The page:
Industrial disputes opposing major restructuring projects are often intense. To understand the construction of these forms of resistance, we rely on the life histories of thirty-five union activists who have led struggles against major restructuring projects. In a situation of high tension with important issues in terms of control of actions by the union activist, maintenance of employee mobilization, potential differences on the aims of the struggle, but also of ways of reconciling personal and activist lives for the leader himself, it appears that open, hidden, collective, and individual actions are articulated to organize resistance. This organization is based on the constitution of a network, on devices for interaction with employees, and on a small team of trustworthy individuals. This raises finally the question of the individual and contextual factors which seem to favor the emergence of these resources.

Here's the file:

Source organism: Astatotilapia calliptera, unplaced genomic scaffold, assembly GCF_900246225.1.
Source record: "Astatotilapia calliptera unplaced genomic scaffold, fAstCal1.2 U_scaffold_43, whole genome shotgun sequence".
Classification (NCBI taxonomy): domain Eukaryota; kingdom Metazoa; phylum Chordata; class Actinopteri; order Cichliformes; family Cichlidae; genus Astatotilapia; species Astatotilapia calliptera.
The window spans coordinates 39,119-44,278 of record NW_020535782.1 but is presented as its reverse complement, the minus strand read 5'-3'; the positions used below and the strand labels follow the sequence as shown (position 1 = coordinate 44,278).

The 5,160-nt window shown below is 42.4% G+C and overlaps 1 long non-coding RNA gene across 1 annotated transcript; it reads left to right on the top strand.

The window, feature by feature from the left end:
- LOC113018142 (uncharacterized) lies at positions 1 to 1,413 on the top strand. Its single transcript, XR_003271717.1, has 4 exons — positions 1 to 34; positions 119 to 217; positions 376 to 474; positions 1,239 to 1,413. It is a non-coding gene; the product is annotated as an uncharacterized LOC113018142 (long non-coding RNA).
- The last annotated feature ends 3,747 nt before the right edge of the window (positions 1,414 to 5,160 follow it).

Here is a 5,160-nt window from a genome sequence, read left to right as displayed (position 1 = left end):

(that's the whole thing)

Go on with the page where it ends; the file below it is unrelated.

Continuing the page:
The work of union representativesBy Rachel Beaujolin-Bellet, François Grima